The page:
The B2B Buyer’s Journey: Then & Now – Pt. 2

The B2B Buyer’s Journey: Then & Now – Pt. 2

The New B2B Buyer’s Journey

In our last blog, we explored the traditional B2B Buyer’s Journey – Awareness, Consideration, Decision – and argued that it was time for an update. We propose a new B2B Buyer’s Journey that is more fluid with the buyer having the majority control of the journey. Buyers can now decide if – and how – they move through the process, and when and where they get their information.

Gartner’s Hank Barnes had this to say about the new B2B Buyer’s Journey:

“The traditional model is we build awareness, and then, we drive interest, and then that creates desire, and finally, that leads to action. That’s been the traditional model of marketing and sales approaches in technology for a long, long time.

That’s really not what’s going on on the buyer’s side – and it’s particularly not what’s going on given how the availability of information via the web and social networks has changed. What we see is a buying process that’s much more fluid, and there’s a lot of complexity…

We don’t compartmentalize. While I’m exploring, I’m also evaluating. In many cases in technology, earlier in the buying process, I may be engaging with providers to learn about new ways to do things. We see these as streams that ebb and flow throughout the buying process.”

This shift in power means that the seller’s marketing team is now much more involved in the lead-to-revenue cycle. Instead of just focusing on getting leads in the door, they now have to produce content that drives awareness, answers questions, provides support, and delights and retains.

Instead of assigning a stage to the buyer, the new B2B journey should focus on answering: Who? Why? When? What? Where?

Who? As we mentioned above, B2B purchase decisions are made by teams. The new B2B Buyer’s Journey should consider the customer not as an individual, but as a group of individuals with different needs and desired outcomes from the transaction. A CEO might want the product/service for a reason completely different than a Project Manager, but both people could be involved in the final decision.

Why? When thinking about the buyer, it’s best to determine why they’re interested in your company. What pain-point does your company offer to resolve? How do you compare to competitors in your field? What unique value do you offer to the buyer’s company?

When? Meet the buyer at their stage in the buying process. What questions does the buyer currently have? Are they just doing some comparison research? Or, have they decided to hire you, but are just evaluating which services they need? Have they already purchased your software, but aren’t sure if they want to subscribe for another year? By understanding their motivations you can then provide answers to help move them along in the buying process.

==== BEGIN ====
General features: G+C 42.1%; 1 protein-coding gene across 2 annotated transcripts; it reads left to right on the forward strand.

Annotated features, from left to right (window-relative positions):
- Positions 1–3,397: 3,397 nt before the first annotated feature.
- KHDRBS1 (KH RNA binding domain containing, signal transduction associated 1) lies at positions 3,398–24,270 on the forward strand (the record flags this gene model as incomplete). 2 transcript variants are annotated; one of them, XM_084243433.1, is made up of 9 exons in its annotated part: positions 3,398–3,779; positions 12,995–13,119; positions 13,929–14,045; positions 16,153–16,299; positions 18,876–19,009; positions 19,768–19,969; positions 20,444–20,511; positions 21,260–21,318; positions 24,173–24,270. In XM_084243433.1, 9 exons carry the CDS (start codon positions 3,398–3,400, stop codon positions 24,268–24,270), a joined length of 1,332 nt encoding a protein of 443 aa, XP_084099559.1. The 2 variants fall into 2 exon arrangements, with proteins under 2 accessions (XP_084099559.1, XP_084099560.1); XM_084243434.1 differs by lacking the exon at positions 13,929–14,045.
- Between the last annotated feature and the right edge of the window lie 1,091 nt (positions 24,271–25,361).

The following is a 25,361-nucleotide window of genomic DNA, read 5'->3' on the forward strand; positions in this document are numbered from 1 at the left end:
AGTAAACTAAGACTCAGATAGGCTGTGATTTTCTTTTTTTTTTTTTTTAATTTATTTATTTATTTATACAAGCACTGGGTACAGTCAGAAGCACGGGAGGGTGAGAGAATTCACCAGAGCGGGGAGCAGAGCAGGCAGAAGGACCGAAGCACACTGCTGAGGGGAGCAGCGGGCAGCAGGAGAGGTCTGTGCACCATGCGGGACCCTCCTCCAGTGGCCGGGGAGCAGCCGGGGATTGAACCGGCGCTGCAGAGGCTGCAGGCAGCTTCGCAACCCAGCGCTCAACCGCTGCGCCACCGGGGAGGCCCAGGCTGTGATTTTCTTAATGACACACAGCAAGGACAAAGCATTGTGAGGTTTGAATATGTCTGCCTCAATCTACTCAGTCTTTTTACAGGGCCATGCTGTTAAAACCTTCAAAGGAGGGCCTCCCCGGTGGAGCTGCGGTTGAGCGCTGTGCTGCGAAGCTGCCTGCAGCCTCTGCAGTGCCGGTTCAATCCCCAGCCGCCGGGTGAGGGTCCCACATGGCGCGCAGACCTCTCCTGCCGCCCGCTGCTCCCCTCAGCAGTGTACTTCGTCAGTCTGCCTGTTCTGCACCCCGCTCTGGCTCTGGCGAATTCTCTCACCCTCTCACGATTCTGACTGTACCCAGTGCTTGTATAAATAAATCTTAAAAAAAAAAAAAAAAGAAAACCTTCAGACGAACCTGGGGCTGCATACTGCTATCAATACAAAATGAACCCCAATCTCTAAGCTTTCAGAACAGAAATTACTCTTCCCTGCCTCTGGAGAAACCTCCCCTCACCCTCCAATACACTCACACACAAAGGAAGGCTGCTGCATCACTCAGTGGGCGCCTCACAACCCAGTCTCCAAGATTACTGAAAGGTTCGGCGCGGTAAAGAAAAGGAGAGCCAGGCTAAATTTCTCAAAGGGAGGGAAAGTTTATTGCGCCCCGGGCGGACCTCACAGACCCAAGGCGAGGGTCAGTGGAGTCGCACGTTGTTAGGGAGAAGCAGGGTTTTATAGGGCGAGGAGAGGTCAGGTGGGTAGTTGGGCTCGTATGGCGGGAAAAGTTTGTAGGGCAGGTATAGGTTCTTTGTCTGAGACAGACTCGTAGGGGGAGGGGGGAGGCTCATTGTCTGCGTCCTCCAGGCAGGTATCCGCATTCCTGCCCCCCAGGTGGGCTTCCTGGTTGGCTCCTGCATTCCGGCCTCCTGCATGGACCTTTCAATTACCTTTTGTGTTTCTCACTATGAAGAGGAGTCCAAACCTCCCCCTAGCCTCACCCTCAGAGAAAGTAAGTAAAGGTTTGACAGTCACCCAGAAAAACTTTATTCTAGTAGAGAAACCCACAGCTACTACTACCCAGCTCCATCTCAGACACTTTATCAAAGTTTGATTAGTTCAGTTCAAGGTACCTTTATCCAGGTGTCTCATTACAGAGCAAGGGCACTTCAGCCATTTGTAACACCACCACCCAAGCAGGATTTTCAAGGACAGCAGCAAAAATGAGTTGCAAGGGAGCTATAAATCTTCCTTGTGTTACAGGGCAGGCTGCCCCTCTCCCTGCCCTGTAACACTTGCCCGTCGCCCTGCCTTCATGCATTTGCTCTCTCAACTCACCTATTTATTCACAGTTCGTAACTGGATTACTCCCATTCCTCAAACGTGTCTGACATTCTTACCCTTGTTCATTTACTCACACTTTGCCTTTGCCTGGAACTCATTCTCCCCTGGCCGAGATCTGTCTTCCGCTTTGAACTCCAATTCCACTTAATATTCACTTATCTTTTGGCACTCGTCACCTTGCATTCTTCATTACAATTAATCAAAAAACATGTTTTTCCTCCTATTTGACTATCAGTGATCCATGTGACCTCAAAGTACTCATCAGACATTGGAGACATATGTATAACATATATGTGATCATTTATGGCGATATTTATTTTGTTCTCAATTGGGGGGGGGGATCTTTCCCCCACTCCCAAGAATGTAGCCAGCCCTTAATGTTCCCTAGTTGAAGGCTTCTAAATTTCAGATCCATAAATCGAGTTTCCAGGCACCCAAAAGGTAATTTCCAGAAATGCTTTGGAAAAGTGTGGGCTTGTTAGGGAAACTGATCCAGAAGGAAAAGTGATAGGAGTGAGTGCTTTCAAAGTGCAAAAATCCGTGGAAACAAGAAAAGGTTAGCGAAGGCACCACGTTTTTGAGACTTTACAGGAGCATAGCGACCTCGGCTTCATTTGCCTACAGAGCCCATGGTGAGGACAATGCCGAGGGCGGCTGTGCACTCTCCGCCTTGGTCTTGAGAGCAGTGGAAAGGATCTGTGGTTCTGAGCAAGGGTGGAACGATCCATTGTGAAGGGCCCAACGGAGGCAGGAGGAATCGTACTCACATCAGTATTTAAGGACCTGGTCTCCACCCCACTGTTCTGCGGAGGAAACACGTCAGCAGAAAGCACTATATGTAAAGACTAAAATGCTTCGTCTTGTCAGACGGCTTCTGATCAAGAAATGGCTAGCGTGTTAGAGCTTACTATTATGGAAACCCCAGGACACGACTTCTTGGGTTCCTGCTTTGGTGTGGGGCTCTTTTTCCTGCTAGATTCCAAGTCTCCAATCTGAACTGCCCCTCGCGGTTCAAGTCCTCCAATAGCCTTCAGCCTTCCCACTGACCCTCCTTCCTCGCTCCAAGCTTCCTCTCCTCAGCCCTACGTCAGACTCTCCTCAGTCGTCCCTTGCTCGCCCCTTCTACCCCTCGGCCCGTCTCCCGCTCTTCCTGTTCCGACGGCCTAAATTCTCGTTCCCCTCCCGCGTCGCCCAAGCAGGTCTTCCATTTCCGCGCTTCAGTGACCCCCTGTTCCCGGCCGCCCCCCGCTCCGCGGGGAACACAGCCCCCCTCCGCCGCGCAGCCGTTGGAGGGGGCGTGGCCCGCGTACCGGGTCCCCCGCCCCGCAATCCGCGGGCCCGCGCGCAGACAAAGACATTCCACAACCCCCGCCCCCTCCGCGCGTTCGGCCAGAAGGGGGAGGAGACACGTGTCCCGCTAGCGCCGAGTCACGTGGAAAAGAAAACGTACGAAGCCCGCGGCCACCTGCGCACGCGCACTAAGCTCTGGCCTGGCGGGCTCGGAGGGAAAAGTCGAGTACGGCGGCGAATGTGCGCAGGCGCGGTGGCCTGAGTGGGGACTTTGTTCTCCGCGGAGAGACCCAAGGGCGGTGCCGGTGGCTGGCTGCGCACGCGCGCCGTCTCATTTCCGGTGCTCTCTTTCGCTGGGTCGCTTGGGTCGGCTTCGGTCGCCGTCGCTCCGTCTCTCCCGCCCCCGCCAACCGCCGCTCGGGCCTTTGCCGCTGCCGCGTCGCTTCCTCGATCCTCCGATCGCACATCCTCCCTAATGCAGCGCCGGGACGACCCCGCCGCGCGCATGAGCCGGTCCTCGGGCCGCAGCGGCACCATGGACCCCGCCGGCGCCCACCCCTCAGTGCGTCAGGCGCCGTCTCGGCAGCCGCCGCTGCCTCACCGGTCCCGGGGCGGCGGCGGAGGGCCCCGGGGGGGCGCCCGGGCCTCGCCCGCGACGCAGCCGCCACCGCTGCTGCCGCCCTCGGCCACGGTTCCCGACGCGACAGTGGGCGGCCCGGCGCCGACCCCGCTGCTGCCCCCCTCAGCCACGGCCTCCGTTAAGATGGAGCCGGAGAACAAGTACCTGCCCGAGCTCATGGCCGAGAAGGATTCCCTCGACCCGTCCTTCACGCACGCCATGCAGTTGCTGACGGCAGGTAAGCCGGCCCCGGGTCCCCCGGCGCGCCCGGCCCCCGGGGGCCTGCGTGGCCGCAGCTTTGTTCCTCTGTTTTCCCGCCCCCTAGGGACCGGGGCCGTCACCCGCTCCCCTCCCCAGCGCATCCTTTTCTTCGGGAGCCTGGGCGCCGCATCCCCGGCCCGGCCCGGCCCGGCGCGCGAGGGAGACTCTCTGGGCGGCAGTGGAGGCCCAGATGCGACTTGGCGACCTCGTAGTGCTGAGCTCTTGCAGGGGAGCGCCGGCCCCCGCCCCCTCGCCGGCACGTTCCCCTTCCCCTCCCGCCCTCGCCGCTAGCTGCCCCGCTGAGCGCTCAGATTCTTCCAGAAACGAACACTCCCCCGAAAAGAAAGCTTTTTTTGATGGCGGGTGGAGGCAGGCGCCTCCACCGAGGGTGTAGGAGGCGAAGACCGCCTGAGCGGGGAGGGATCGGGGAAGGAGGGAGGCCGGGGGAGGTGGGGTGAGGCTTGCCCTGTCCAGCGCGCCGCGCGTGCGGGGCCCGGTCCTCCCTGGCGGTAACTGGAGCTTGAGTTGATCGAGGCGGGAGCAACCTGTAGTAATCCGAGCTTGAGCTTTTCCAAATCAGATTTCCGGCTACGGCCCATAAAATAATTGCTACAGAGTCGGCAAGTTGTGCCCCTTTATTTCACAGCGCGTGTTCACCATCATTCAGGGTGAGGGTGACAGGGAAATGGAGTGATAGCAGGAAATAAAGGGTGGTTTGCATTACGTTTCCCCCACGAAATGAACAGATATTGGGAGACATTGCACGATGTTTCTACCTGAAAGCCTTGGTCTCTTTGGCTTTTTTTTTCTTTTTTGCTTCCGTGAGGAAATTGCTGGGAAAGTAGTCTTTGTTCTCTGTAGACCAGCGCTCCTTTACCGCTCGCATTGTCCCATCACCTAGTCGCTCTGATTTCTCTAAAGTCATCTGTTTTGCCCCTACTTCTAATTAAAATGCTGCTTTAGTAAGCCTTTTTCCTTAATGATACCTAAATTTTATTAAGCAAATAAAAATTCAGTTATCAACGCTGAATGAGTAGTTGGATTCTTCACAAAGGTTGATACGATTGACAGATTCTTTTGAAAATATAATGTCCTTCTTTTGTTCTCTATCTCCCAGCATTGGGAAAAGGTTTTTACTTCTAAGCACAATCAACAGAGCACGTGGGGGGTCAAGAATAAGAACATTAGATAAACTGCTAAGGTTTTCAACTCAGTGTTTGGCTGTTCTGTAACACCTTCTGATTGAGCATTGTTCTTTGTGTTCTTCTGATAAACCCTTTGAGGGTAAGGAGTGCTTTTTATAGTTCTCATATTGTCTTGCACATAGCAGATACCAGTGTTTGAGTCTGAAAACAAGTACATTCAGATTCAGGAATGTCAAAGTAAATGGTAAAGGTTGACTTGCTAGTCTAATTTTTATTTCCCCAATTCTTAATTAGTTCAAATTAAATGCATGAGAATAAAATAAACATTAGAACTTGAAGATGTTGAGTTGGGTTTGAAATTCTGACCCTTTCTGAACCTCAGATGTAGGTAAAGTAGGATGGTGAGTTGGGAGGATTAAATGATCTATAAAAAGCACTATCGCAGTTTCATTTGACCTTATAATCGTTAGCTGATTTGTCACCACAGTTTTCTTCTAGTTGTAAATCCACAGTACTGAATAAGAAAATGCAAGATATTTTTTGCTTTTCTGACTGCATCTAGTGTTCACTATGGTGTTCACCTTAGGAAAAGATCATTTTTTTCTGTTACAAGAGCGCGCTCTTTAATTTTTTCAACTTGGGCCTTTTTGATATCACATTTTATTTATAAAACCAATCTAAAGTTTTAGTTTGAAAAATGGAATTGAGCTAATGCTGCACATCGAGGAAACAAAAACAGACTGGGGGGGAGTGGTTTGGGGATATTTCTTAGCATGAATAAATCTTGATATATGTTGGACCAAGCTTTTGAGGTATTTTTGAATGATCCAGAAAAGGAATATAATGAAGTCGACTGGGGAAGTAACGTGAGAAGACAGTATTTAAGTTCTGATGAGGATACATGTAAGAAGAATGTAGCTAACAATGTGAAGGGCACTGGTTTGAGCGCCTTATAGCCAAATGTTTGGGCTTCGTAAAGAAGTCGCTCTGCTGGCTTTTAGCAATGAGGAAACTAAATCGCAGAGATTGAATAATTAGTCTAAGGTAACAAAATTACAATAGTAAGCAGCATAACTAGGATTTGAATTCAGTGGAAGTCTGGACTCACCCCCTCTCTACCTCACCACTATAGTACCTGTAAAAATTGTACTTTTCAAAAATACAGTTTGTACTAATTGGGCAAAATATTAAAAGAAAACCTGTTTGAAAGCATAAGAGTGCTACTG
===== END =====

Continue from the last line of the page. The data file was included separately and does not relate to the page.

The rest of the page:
What? What can you do to support the buyer’s decision? Do they want regular how-to emails? A downloadable ebook with case studies about your service or product? The buyer’s role should also be considered when deciding what content to deliver. A CEO may want a printed proposal with examples of previous projects, whereas a marketer may want a photo-heavy case study.

Where? And, finally, think about where your buyer discovers information about your company. Did they meet your Business Development team at professional events? Are they following your social media profiles? Tailor your content offering to match the buyer’s stage, location and role.

Asking the 5 W’s above results in a B2B Buyer’s Journey that’s more fitting for today’s environment. Forrester Research suggests that an updated version of the journey would include 6 stages: Discover, Explore, Buy, Ask, Use, Engage, where the journey is always in flux and the buyer is getting information from different sources during all stages.

The chart below shows how the different stages of the new B2B Buyer’s Journey interact. Each of the 6 rings (Discover, Explore, etc.) represents a stage, but the buyer does not necessarily pass through them in order or in a vacuum. For example:

During the Discover stage, the buyer may be doing research on a mobile device and the web, while also browsing print material and social media.

Listening to peers and sales people – they’re also processing input from many sources and discovering information on their own terms.

From the Discover stage, the buyer may jump to the Explore stage and start doing in-depth research on the seller’s company website or at events, among other channels.

It’s even possible that the buyer may altogether bypass any further research/evaluation and move straight from the Discover stage to making a buying decision and becoming an advocate.

There’s no one predetermined journey for today’s B2B buyer; each will have a unique timeline, budget and desired outcome. The best thing for a seller to do is to keep their marketing content up-to-date and to support the new journey in a nimble fashion.


As a seller, it’s crucial to accept that the B2B Buyer’s Journey has changed and resulted in the buyer having more power in the buying process. This is a good thing. Sellers may feel powerless in this new era of B2B sales, however, a cohesive marketing strategy that understands the new buying process can help you determine how to successfully engage buyers. Read the B2B Buyer’s Journey, Part 3 now, where we’ll discuss how your marketing and sales team can work together.

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